Skip To Main Content

Can using telemedicine save you on healthcare costs?

Without a doubt, the popularity of telemedicine services — virtual visits patients conduct with healthcare providers via video chat, phone call, or even email — is on the rise. One recent study from consulting firm McKinsey & Company shows that in April 2020, telehealth use was 78 times higher than in February 2020 and currently represents between 13 and 17 percent of all health consultations.
In April 2020, telehealth was used 78 times higher than in February 2020. Telehealth represents 13-17% of all health consultations.
There are many reasons why telemedicine is gaining in popularity, not the least of which is the fact that it has made a lot of sense to use during the pandemic, when in-person interactions can present a level of risk, particularly for people in high-risk groups. Ward Svarvari, a vice president and healthcare relationship executive at Commerce Bank, says changes in regulations also contributed to this increased adoption.

“Prior to the pandemic, certain regulations made it difficult for physicians to broadly offer telemedicine services,” Svarvari says. “These restrictions were lifted during the pandemic to help physicians treat patients without needing to see them in person. I would guess that COVID-19 accelerated the adoption of telemedicine by about five years.”

What makes telemedicine visits so appealing is not only the convenience they offer the patient, but also the reduced costs for both the patient and provider, as they are typically less expensive than an office visit. A study from the journal Health Affairs found that a telemedicine visit costs an average of $79, while an office visit averages $146. It’s important to note that these are out-of-pocket prices; as Svarvari points out, the difference between copays may be less, if they’re different at all. “Your insurance may make the copay for any visit the same amount, whether it’s virtual or in-person,” he says. “If you’re paying out of pocket, however, there are certain scenarios when a virtual visit can provide the same outcome for a much lower out-of-pocket cost. In that case, telemedicine is very likely to be your better option.”

Telehealth costs $79 on average; office visit costs $146 on average
The Health Affairs study notes that another factor to consider is how often one uses telemedicine. Because virtual visits are more convenient, it’s possible that people will use them more freely than they would an in-office visit. If so, while per-visit costs would come down, more visits per year could cause your total costs to go up.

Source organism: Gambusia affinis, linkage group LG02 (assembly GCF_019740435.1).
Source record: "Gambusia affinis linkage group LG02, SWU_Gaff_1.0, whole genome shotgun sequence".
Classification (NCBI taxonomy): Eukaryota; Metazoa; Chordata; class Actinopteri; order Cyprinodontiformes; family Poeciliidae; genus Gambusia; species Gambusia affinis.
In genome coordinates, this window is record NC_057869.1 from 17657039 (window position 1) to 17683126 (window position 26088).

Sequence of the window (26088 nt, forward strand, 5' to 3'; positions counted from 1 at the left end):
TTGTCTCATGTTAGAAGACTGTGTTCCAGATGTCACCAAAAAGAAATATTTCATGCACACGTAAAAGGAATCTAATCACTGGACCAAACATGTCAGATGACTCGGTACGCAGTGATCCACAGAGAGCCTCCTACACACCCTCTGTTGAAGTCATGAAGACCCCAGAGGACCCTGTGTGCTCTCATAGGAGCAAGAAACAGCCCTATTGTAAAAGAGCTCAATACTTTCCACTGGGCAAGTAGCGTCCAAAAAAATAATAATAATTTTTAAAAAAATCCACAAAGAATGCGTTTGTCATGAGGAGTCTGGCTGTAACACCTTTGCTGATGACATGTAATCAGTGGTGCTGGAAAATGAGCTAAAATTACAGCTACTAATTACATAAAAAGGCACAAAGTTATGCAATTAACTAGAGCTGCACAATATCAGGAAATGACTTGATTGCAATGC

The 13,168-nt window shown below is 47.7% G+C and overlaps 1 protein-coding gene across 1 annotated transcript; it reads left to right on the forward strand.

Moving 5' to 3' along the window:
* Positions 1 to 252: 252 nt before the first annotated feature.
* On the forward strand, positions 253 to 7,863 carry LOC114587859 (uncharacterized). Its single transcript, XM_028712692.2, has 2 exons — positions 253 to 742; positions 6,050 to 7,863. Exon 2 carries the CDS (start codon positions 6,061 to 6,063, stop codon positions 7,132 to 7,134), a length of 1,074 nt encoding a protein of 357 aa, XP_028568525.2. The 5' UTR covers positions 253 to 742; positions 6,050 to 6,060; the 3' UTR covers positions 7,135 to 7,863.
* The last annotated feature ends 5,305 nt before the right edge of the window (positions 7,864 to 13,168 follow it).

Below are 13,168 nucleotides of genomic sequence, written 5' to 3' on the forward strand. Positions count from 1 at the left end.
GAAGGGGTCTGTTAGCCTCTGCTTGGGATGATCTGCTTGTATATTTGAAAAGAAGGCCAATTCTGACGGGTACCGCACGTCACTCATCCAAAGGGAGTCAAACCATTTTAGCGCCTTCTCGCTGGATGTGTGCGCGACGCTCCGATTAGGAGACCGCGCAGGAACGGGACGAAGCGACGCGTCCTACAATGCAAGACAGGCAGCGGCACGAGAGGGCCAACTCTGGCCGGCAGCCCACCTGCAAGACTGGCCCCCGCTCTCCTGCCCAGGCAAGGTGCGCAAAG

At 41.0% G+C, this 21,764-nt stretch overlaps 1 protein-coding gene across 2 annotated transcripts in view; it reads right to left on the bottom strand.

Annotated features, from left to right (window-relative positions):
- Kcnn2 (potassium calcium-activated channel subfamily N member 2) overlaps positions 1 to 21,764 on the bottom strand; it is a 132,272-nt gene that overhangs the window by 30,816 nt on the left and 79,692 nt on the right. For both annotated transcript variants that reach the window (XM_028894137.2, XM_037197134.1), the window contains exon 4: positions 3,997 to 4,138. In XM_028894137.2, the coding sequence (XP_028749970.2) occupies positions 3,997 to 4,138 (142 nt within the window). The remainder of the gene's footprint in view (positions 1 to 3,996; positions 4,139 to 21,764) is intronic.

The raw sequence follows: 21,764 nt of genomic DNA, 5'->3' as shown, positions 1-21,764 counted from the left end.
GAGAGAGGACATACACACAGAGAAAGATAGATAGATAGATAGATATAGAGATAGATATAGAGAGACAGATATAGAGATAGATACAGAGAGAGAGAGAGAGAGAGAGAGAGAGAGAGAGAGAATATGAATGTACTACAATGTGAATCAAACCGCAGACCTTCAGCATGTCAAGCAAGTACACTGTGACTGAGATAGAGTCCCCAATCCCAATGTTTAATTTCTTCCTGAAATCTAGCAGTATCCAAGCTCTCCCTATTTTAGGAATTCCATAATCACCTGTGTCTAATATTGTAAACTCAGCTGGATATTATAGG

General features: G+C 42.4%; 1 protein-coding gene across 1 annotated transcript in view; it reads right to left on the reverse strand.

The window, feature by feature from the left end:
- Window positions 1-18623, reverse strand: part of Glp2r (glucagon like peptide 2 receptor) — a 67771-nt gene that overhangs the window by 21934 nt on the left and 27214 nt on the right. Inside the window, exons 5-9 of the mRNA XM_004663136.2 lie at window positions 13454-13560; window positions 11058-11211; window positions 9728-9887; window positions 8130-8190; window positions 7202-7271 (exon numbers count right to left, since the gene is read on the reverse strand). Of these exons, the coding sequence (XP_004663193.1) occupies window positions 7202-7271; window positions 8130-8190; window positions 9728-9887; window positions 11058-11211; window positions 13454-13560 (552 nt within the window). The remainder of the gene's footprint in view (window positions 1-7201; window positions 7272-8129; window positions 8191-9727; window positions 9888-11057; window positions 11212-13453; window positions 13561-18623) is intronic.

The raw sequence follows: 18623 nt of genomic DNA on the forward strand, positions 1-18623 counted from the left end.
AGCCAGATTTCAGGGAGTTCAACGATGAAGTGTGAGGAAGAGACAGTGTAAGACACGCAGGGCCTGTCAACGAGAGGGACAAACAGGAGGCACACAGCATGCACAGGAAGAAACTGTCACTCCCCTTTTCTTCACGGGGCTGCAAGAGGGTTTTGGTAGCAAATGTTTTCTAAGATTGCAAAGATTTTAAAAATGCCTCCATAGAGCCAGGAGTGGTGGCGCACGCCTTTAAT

Whether or not people truly are seeing doctors more frequently due to an uptick in telemedicine usage is unclear. The study reported that as many as 88 percent of telemedicine visits represented new utilization — in other words, they represent visits that people would not have made if telehealth were not an option. On the other hand, Teladoc, a telehealth services operator, reports that only 13 percent of their visits represent new medical use.

“Regardless of how frequently you use it, having access to telemedicine makes visiting a doctor much easier — you don’t have to worry about transportation, childcare, or the extra time spent driving to and from a physician’s office,” says Svarvari. He adds that if you are interested in finding out more about the costs of telemedicine and whether it’s available to you as an option, the best place to start is with your insurance provider.

“Some health plans cover telehealth visits and some don’t, so it’s important to ask,” Svarvari says. “They can tell you what’s available. There are also options for telemedicine available through pharmacy chains and urgent care facilities, so you could also contact them or go to their websites to learn more.”

You don't have to worry about transportation, childcare, or the extra time spent driving.
In short, telemedicine provides an excellent option to potentially save money on medical costs, particularly if you have a minor issue or one that doesn’t require you to be treated in person. It can even be used for specialties such as mental health or for sharing lab results.

“Telemedicine obviously can’t be used for every medical situation,” says Svarvari, “but if you can use it, the convenience and potential cost savings are worth looking into.”

Also see:

Back to top